I think entrepreneurship is great. Some people have the gumption to create their own business, turn their passion into a profit – more power to them! Here’s what I don’t like: the businesses in a box. The multi-level stuff.
I’ve dabbled in a couple of these “businesses”, but ultimately a person becomes a recruiter (“team builder”) if they want to make any real money at these ventures. Don’t get me wrong, I enjoy my Thirty-One bags, my Avon Skin So Soft, the Creative Memories crafting tools, etc, just as much as the next person. I think there are some folks who are EXCEPTIONAL at team building and recruiting and really make these things work. Kudos to you if this is you.
My beef? Relationship sabotage.
I was playing with the kids recently at the playground and in my “quest to chat up other parents at the playground” and generally step outside of my comfort zone and not be such a hermit, I had a very pleasant conversation with a dad who happened to have kids the same age as mine. As most parents do when you meet others with kids of a similar age, we compared notes of kids’ birth stories, ages, was a parent deployed while pregnant, developmental milestones, parenting philosophies – you name it. It was simply a pleasant conversation. As I was mentally patting myself on the back for stepping out, striking up a conversation, putting myself out there, and envisioning dinner dates with a new couple, the bomb drops.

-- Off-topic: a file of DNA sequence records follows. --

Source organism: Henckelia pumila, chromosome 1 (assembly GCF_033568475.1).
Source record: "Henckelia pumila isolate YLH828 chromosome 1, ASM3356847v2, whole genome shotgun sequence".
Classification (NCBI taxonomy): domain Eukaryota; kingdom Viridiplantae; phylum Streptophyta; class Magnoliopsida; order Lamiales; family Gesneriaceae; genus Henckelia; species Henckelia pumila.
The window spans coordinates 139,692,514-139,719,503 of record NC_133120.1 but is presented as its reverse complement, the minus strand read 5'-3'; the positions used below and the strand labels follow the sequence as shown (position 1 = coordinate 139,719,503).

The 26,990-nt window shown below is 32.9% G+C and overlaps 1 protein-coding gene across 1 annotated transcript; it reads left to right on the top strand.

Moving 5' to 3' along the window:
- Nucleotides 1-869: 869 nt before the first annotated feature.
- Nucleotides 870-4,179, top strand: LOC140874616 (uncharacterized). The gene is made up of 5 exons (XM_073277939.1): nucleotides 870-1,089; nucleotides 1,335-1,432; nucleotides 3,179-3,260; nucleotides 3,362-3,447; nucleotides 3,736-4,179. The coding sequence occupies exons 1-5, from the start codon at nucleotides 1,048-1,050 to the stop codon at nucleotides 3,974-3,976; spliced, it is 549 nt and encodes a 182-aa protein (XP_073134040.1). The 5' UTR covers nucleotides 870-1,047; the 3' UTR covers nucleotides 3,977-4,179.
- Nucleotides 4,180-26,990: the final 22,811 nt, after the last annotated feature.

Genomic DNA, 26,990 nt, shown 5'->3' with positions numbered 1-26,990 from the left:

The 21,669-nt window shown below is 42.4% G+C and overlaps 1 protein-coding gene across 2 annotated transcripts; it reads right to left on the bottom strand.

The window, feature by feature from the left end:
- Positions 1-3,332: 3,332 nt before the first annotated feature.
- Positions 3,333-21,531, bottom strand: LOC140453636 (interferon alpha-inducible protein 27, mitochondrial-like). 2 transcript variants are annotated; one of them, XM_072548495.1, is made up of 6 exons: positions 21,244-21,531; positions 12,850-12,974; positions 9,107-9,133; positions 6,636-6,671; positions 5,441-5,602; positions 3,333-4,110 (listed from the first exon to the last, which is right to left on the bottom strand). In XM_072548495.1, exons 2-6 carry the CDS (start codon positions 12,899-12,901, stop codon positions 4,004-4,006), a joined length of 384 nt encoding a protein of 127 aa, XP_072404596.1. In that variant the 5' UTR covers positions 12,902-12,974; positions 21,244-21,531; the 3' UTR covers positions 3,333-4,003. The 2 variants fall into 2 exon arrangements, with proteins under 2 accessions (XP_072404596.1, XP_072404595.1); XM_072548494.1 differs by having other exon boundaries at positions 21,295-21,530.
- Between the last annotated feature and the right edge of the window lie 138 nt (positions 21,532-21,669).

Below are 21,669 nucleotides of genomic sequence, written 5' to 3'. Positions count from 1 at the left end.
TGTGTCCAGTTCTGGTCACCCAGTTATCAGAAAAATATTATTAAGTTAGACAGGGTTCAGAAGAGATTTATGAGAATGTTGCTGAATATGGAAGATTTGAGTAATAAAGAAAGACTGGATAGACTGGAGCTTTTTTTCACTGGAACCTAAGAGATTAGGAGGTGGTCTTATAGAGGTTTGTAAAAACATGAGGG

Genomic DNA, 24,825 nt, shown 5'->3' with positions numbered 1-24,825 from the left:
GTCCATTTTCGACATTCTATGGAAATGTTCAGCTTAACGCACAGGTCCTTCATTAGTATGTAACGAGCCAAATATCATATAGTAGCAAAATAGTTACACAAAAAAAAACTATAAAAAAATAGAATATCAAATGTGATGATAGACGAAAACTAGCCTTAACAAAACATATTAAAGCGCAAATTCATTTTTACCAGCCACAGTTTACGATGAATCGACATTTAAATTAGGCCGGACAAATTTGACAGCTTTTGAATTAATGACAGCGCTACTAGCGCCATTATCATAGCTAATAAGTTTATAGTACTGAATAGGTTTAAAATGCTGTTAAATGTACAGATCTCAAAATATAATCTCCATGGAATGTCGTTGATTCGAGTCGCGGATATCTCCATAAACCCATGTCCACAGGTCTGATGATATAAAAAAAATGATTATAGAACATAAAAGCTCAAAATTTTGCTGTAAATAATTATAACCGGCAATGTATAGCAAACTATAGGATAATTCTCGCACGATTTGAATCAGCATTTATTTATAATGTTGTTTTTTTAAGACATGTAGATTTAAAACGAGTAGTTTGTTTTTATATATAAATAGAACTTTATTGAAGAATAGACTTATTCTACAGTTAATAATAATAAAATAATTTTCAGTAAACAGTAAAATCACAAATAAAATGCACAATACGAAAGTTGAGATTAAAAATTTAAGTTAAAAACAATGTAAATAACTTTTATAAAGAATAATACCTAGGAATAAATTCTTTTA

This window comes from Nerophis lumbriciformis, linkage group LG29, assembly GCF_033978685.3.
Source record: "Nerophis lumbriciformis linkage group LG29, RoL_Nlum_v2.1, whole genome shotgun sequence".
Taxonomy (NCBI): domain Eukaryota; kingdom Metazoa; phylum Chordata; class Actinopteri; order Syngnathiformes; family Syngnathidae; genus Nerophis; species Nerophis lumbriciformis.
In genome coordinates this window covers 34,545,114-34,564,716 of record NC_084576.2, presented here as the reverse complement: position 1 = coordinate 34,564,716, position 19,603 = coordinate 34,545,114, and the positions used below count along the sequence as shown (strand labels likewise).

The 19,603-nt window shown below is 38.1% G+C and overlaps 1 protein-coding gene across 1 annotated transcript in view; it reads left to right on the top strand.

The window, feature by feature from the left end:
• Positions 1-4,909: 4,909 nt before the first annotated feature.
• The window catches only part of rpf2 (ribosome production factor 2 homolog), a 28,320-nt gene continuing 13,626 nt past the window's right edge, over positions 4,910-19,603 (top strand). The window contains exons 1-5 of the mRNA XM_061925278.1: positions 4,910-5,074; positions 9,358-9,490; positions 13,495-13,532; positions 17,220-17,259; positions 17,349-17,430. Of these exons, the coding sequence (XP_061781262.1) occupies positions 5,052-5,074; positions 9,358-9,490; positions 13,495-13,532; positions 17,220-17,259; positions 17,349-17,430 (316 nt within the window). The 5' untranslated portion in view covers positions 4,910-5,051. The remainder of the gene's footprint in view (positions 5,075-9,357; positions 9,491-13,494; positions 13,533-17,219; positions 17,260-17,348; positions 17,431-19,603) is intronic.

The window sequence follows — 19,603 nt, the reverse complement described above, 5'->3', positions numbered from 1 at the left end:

“You know, you have a great personality. You would be great at my business. Have you ever heard of direct marketing or e-commerce?”
Now why’d you have to go and do that?!
UGH. Yes, I know everyone “needs a plan b” and all that other garbage. I just left feeling used, set up, and generally disgusted. I started to question how authentic those kid story similarities were. Did he just make up stuff or embellish anecdotes to foster a common ground? Needless to say, a hasty exit was made and a “Thanks, but no thanks,” muttered as we went our separate ways.
I’ve also had the experience that when you “buy in” to one of these opportunities, all of a sudden you seem to have a new world of friends. They care about how you’re doing, both inside and outside of the business. When you decide it’s not for you – it may as well be 1642 and you have a scarlet letter on your chest.
I don’t have a problem with the products, it’s the business model I’m not a fan of. Don’t try to make money off of me. Stop trying to use your “sphere of influence” to make money off the lower rungs of the tier.
If you are my friend, be my friend. I’m just not interested in being business partners masquerading as friends.